You don’t see many self-actualised pyramid toppers.

Even in the good times before the economy nose-dived, Brahmins were thin on the ground. This would be especially so in the higher levels of the economy (which is where you might expect to find them given the pyramid).

What does this tell us?

Maslow’s hierarchy is a useful theory, but it’s not a pyramid. It is a four-step ladder. At each step up the ladder there’s a slide that could take you back down again. In other words, it’s a game of snakes and ladders.

After hearing old friends and colleagues whinging about workplace nastiness, which seems to have intensified since the credit crunch, Scot Herrick of Cube Rules asked them how they coped. The answer was that they now just treat their job like a paycheck. (Or as we would say in New Zealand a pay cheque.)

That is they turn up, go through the motions, go home and once a week or once a month the money turns up in their bank account. I’m guessing here that Herrick is writing about knowledge workers and not hamburger flippers sleepwalking through shifts at the local fast food joint.

Herrick’s understandable response was to point out these conditions “are killing you”. He then went on to discuss how civilisation is only so many meals away from breaking down. Something Americans would be aware of after Hurricane Katrina.

Herrick’s key point was:

When people are working “because it is a paycheck” and not because they remotely like the job, the company — and the country — is in far more trouble then financials will tell you. Disengaged people won’t (and can’t) help you solve the problems of the day. They can’t rise to the occasion to save a customer or resolve a process. Disengaged people can’t lead their work and support their teams.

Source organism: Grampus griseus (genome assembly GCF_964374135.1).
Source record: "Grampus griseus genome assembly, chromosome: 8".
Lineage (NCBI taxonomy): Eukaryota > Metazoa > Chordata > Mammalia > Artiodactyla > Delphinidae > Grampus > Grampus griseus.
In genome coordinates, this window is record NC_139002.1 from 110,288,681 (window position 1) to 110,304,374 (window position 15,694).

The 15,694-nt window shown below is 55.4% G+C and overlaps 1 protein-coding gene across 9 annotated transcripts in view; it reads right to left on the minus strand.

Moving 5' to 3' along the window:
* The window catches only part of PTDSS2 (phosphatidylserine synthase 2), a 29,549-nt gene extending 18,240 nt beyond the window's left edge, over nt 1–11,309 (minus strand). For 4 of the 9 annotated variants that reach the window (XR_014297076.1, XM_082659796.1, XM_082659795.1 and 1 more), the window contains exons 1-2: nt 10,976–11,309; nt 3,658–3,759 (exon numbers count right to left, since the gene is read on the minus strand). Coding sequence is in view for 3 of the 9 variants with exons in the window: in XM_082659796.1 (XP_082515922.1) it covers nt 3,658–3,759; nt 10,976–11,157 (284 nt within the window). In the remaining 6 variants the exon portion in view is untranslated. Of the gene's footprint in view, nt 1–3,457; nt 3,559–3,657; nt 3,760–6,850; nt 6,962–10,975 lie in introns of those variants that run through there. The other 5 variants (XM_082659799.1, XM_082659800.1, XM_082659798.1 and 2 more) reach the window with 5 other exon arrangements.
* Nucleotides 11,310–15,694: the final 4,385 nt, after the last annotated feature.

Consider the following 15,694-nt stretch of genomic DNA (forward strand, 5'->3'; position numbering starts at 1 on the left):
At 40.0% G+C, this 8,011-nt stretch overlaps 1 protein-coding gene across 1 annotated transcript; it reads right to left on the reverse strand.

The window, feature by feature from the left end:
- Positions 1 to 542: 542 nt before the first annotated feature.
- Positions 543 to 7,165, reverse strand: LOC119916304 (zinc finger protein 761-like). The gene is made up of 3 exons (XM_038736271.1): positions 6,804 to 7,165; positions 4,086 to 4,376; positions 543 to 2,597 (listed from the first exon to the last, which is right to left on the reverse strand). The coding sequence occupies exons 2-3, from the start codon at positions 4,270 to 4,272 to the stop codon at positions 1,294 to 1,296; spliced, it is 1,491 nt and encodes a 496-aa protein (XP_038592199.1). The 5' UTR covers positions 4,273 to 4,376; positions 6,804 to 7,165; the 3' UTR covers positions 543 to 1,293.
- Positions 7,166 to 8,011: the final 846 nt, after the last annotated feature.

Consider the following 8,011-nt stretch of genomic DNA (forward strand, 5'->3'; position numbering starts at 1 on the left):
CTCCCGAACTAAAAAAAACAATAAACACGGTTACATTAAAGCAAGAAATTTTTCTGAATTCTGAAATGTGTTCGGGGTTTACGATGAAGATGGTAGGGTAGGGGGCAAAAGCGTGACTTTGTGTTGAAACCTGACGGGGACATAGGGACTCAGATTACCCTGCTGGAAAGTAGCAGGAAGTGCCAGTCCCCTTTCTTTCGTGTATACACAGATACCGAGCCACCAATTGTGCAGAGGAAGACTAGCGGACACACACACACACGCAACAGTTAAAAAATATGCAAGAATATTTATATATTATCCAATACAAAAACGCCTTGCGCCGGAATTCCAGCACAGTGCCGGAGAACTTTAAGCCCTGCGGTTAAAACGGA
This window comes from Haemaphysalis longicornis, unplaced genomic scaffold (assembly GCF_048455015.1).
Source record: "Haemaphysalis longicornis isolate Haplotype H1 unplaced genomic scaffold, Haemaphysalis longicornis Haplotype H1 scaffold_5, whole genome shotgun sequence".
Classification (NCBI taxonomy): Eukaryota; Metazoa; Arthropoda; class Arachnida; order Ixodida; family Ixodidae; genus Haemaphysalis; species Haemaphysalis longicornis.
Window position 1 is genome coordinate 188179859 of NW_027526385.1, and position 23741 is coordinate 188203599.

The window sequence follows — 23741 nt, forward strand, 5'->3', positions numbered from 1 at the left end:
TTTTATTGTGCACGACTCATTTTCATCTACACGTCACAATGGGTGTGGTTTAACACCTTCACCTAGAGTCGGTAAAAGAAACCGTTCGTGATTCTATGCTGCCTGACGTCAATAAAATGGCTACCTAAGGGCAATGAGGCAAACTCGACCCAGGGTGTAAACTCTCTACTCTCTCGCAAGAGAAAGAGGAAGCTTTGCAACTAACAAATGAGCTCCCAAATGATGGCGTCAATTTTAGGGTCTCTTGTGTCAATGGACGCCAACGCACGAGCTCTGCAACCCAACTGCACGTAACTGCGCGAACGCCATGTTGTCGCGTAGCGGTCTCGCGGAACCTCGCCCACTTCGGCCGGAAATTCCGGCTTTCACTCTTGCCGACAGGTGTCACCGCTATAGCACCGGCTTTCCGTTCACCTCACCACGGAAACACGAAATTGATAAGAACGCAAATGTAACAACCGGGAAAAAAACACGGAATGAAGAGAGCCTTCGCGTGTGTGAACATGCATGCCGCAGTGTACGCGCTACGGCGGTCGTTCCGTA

What Herrick is describing here is a process that is happening all over the world right now. Workers are sliding down Maslow’s Hierarchy of Needs. This is precisely what happens when times are tough. As Maslow puts it, starving people will attend to gathering food before worrying about social niceties. Herrick’s ex-colleagues are starting to act and think like rats in a crowded cage because survival is more important than being a decent colleague.

Of course it would be easy for me to suggest people who find themselves in this kind of position should get out and find another job. We all know it isn’t that easy. On the other hand, figuring out how to climb back up that Hierarchy of Needs or, at least, to not slide further down, may help.


It is a paycheck — and it is killing us | Cube Rules.

Challenging Maslow’s Hierarchy of Needs

Managing knowledge workers: motivation and the hierarchy of needs


It’s an oversimplification, but Maslow’s Hierarchy of Needs says that you can figure out how people will behave by looking at their underlying needs. Maslow believed a starving person would find food first, putting aside every other consideration, including social niceties.